The Lexicon of Greek Personal Names was established in 1972 as a Major Research Project of the British Academy, at the suggestion of Peter Marshall Fraser, Fellow of All Souls College, Oxford and a Fellow of the Academy. From the start, LGPN involved international collaboration, scholars from many countries being invited to contribute material and advice; but the Editors and central staff have always worked in Oxford. In October 1996, the project became part of Oxford University, under the aegis of the Faculty of Literae Humaniores, now the Faculty of Classics. It is a member of the group of Oxford Classics Research Projects. The project receives funding from the Arts and Humanities Research Council, the British Academy, the Fell Fund of the University of Oxford, and the Academy of Athens.
Its purpose and scope is to list, with documentation, the bearers of all known ancient Greek personal names (including non-Greek names recorded in Greek, and Greek names in Latin or other languages), drawn from all available sources (literature, inscriptions, graffiti, papyri, coins, vases and other artefacts), within the period from the earliest Greek written records down to, approximately, the sixth century CE.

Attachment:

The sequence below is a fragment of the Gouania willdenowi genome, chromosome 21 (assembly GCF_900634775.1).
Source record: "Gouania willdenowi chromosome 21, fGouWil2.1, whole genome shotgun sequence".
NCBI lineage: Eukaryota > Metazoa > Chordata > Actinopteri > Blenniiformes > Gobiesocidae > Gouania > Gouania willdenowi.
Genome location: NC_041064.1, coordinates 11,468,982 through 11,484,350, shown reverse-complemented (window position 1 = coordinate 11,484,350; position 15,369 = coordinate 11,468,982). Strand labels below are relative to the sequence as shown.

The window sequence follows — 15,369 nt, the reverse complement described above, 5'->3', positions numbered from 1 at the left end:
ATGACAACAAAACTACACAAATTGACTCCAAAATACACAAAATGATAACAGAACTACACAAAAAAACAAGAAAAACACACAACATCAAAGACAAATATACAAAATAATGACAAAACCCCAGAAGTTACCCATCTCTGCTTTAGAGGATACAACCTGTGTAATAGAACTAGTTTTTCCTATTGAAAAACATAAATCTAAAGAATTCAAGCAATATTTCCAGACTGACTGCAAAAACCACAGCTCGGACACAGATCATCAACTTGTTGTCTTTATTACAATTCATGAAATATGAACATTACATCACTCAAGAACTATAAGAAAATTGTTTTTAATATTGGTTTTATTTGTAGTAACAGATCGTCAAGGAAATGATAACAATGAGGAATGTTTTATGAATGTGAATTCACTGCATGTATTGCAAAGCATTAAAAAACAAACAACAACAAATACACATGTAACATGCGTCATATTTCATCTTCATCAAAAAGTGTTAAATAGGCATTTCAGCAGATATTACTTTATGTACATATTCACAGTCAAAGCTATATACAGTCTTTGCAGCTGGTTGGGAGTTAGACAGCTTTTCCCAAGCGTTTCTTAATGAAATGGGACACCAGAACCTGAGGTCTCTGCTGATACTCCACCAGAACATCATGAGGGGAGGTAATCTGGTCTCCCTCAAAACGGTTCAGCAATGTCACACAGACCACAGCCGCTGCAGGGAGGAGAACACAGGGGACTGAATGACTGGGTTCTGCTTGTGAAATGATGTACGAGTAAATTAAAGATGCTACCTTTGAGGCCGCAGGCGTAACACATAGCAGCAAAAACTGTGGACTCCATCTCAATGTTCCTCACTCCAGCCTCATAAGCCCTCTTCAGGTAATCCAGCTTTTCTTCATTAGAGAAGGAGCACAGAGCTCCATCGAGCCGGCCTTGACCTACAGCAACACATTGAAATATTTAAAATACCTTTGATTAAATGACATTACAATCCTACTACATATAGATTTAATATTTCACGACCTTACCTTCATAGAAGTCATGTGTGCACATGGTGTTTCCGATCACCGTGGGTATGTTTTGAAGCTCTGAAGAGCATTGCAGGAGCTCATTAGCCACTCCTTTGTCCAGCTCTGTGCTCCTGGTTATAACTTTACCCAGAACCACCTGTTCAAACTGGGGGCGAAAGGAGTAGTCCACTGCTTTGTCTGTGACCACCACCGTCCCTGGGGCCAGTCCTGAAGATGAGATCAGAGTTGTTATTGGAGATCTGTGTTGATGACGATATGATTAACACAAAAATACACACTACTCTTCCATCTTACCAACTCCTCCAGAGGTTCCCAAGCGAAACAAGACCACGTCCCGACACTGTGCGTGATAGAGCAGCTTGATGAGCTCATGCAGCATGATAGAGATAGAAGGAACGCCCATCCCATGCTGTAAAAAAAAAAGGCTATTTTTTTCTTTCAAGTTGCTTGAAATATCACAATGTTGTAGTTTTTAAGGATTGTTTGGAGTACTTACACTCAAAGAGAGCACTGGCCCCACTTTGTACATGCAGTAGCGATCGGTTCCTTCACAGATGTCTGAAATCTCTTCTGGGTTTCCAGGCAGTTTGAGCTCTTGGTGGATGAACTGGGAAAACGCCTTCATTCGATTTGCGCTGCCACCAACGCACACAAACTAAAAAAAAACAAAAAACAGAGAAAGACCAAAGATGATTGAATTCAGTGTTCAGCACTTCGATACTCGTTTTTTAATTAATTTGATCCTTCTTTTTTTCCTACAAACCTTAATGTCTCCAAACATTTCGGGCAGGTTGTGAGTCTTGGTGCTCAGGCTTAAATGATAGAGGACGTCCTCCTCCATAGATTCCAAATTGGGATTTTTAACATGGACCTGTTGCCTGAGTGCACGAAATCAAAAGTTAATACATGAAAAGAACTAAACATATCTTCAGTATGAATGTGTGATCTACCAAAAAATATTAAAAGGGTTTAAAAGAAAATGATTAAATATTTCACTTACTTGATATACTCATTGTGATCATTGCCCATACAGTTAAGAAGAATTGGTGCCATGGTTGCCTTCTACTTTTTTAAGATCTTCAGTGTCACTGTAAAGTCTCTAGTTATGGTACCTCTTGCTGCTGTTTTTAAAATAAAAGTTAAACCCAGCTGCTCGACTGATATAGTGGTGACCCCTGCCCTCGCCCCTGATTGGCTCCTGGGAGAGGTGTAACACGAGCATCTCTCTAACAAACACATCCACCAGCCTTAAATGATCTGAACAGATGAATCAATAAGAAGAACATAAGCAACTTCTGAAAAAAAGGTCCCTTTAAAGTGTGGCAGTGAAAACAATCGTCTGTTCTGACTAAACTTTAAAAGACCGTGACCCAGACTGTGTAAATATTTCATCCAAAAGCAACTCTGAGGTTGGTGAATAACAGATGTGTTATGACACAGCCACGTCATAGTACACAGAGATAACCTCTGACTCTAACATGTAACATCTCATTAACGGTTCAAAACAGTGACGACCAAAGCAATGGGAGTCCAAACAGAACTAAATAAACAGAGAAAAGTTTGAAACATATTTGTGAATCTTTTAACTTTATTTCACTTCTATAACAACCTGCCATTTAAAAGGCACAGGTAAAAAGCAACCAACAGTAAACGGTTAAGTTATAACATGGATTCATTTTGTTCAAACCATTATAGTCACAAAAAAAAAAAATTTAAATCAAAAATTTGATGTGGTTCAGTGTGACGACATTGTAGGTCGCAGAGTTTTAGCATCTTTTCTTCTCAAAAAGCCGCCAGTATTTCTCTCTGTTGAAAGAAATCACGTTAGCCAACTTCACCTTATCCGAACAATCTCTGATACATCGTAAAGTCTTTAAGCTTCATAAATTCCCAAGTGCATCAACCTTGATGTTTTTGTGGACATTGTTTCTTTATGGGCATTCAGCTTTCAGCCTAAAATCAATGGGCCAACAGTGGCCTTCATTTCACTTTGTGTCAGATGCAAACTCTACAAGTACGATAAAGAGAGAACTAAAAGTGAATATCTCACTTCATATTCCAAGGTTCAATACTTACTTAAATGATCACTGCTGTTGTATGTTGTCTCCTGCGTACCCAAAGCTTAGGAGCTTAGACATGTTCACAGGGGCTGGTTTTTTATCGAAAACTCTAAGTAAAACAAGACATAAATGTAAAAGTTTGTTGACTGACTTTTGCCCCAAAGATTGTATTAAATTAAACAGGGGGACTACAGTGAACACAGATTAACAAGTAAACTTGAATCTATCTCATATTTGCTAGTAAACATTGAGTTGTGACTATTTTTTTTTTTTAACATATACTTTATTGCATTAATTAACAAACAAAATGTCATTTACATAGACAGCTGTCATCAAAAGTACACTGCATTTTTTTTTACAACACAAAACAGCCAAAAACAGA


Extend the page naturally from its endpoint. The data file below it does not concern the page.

The work thus starts with the period of epichoric scripts, embraces the classical and hellenistic periods of Greek history, following dialect and the development of koine, and continues through the period of the Roman Empire when Greek nomenclature underwent changes as a result of Roman rule, and religious, social and other factors. The rough terminus ante quem is 600 CE, ie the time of the Islamic conquests. To have moved into the developed Byzantine system of 'baptismal name', 'family name' and 'additional name' would have been to move into a new world with new forms of nomenclature and different concepts of name-giving. But we have had to take each region on its own terms in considering the terminal date. This is a particular issue with LGPN IV, where for Byzantion itself we break notionally at the moment of its re-foundation as the new Rome (soon renamed Constantinople) in 323 CE. Mythological, heroic and (with regret) Mycenaean names are excluded (but a few heroes whose names are taken up within a city they supposedly founded, such as Agapenor at Paphos in Cyprus, are let in.) A full explanation of editorial practice in compiling and editing LGPN was given in the Introduction to LGPN I. These principles have been applied consistently, with small modifications explained in LGPN VA xv-xvi, VB xxviii-xxx.
For the principles of Greek naming and the later history of Greek naming see the following articles:
1. Greek names
2. The formation of names
3. The 'meanings' of names
4. Later developments
5. Modern Greek names